Bach: Das wohltemperirte Clavier, Book 1

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COMPOSERS: Bach
LABELS: ASV Gaudeamus
WORKS: Das wohltemperirte Clavier, Book 1
PERFORMER: Gary Cooper (harpsichord)
CATALOGUE NO: CD GAX 251
Bach’s Well-Tempered Clavier is the common property of all keyboard instruments. Bach never specified a particular type and, though the piano, even in the earliest stages of its development, was unknown when he prepared his fair copy of Book 1 (c1722), pianists have subsequently taken these wonderful pieces to heart. Well-tempered, broadly speaking, meant appropriately tuned, thereby begging all sorts of questions where harpsichord or clavichord tuning was concerned. Pianists don’t need to be concerned since modern pianos are almost invariably tuned to equal temperament, but it is very likely that Bach envisaged an equallish temperament for the harpsichord. That is what Gary Cooper gives us in his recording of Book 1 of the ‘48’. He is a player who understands the diverse character of this music, its tensions, its poetry and its powers of evocation. Yet, though he seldom fails to illuminate Bach’s contrapuntal textures, didactic qualities are more strongly represented than the lyrically expressive ones. To restore that balance I incline more readily towards Davitt Moroney (Harmonia Mundi) and Kenneth Gilbert (DG Archiv).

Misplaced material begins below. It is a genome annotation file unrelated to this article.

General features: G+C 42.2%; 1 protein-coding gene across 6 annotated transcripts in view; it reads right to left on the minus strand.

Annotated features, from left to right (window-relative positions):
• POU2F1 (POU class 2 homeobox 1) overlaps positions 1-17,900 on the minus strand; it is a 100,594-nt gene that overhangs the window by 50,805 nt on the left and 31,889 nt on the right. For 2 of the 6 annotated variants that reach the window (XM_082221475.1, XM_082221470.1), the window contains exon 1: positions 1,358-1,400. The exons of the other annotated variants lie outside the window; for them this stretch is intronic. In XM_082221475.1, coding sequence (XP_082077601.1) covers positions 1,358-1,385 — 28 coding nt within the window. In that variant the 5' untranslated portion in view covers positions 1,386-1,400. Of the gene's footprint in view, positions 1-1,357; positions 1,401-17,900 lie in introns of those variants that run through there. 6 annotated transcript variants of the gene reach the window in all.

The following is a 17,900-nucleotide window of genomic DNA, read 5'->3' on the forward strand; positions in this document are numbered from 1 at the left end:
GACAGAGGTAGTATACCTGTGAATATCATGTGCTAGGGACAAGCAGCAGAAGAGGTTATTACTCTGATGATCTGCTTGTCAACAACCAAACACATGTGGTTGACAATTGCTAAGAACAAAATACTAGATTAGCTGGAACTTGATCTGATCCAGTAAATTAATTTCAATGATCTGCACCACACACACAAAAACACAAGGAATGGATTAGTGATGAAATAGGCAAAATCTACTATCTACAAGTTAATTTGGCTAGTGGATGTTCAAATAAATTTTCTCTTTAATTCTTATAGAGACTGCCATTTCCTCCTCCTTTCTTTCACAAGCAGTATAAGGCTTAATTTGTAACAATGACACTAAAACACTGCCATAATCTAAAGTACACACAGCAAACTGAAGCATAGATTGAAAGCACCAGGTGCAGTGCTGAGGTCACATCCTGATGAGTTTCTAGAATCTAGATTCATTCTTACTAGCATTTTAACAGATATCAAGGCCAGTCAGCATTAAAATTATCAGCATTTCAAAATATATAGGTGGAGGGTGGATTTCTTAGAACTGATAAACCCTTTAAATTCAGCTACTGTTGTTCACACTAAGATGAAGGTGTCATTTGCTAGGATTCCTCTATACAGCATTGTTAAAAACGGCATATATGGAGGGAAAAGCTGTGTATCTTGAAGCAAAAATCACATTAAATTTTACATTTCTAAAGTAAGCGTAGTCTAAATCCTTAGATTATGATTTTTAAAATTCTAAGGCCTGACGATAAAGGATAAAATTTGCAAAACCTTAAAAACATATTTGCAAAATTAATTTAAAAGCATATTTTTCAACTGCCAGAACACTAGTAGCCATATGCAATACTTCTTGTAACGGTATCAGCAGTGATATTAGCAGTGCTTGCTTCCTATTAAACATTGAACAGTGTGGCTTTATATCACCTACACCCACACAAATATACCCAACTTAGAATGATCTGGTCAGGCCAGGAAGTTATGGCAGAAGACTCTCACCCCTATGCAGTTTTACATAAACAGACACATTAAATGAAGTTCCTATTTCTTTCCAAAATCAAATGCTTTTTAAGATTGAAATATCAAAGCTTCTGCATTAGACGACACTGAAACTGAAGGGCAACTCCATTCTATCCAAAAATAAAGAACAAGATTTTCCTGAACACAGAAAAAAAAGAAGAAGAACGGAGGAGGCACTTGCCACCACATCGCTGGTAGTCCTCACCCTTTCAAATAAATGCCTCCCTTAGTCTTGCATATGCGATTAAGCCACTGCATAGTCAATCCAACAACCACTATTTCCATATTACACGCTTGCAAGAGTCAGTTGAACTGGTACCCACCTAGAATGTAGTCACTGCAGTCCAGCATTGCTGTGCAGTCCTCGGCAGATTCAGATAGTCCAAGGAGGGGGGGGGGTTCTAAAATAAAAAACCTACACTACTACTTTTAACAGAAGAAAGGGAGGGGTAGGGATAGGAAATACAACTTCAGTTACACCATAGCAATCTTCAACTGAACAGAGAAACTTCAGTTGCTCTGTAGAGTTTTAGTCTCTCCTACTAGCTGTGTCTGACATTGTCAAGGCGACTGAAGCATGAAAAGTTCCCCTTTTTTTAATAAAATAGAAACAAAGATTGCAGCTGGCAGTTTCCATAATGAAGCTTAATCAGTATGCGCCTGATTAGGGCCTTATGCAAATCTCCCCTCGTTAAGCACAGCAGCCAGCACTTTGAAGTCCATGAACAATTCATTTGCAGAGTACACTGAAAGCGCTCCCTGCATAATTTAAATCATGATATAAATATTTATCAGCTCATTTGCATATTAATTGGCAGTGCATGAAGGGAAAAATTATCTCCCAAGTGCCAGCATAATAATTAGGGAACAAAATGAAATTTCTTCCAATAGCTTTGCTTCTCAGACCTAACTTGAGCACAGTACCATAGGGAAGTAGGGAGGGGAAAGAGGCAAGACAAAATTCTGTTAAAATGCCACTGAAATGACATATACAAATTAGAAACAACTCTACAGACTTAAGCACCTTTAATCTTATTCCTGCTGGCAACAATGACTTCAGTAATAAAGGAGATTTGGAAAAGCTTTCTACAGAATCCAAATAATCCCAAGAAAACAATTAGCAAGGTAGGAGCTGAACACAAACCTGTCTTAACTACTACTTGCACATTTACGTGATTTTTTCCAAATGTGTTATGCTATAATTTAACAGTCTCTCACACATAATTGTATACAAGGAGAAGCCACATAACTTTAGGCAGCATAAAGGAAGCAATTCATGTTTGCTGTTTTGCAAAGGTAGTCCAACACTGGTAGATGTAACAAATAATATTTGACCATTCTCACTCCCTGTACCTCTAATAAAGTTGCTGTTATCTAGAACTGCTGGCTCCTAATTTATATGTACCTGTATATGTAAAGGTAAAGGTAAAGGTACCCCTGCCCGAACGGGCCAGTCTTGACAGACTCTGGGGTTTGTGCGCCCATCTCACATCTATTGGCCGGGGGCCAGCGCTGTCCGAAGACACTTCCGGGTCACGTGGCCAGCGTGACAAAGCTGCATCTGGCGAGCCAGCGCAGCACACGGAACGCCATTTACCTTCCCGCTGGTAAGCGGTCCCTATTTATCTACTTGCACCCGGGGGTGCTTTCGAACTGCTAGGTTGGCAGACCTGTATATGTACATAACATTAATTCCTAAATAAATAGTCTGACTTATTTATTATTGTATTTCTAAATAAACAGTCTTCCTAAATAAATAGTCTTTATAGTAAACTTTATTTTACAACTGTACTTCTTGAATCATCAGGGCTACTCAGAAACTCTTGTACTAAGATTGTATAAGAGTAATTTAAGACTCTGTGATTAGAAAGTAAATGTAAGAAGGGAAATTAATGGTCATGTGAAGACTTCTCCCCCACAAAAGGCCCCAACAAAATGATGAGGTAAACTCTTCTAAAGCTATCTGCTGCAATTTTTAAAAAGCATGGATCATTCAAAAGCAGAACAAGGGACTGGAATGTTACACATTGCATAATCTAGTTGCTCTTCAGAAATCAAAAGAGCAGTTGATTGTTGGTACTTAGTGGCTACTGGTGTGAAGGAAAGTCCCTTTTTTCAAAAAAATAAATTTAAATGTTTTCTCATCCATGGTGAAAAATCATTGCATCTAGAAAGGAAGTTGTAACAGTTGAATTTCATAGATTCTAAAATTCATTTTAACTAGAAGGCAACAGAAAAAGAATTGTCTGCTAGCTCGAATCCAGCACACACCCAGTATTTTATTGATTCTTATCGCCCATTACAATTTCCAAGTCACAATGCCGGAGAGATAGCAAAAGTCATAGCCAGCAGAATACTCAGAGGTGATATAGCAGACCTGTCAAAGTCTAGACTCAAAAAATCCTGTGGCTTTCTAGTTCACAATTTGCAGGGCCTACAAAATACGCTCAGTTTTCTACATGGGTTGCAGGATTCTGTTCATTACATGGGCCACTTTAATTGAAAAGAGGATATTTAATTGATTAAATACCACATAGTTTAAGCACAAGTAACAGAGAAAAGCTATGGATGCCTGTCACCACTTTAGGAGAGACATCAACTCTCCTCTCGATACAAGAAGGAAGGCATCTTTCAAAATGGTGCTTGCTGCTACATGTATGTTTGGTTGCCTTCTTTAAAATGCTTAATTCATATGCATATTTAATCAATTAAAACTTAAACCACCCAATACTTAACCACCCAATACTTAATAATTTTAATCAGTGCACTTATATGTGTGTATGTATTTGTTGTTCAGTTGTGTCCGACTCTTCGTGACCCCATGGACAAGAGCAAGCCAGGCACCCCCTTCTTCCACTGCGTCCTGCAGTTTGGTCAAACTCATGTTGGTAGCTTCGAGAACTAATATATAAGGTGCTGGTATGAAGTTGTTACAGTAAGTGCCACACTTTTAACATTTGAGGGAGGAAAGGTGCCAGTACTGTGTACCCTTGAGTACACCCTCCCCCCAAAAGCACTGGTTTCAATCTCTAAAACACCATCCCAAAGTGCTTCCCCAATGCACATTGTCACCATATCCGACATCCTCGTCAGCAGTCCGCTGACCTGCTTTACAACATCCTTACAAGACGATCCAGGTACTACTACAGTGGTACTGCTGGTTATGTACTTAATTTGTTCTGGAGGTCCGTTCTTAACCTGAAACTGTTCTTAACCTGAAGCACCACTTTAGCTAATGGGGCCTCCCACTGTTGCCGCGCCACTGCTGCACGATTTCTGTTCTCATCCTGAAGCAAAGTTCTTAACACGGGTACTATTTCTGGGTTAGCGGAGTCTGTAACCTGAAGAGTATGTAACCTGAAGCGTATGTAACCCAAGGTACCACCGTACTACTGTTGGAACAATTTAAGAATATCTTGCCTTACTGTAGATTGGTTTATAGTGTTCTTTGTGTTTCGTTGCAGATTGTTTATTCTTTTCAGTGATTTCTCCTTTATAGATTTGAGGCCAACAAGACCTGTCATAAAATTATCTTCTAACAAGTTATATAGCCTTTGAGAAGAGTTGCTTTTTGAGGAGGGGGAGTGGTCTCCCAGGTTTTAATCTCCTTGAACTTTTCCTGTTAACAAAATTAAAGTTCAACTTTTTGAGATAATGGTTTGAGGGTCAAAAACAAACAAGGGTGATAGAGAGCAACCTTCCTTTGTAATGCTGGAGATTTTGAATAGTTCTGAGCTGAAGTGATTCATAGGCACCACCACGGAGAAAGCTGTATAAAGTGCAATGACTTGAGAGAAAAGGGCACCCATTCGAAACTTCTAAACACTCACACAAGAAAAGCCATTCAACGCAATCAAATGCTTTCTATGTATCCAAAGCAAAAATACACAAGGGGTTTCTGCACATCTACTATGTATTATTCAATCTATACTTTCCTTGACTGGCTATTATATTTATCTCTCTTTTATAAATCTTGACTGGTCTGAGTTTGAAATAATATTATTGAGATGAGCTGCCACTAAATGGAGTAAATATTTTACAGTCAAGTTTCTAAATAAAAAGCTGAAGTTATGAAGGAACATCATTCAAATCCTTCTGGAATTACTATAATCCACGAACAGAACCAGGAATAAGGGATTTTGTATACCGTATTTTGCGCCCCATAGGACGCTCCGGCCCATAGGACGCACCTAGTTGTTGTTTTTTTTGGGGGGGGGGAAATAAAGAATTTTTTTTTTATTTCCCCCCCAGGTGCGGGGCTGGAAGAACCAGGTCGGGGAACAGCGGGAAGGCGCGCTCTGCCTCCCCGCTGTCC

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By contrast with Cooper, Hans Georg Schäfer plays the first book of the ‘48’ on a modern piano but, instead of the standard tuning of today, prefers one perfected by Bach’s contemporary, Johann Georg Neidhardt. Schäfer possesses a winning expressive delicacy and a linear clarity which further benefits from his discreet use of the sustaining pedal. His tempi are generally brisker than Cooper’s but I sometimes detected a rhythmic unevenness which I found unsettling. The C sharp major Fugue is a case in point. The tuning is an interesting experiment and one that is by no means displeasing, but my preferential choices lie between Angela Hewitt (Hyperion) and the satisfying performances recorded by Edwin Fischer in the Thirties (EMI). Nicholas Anderson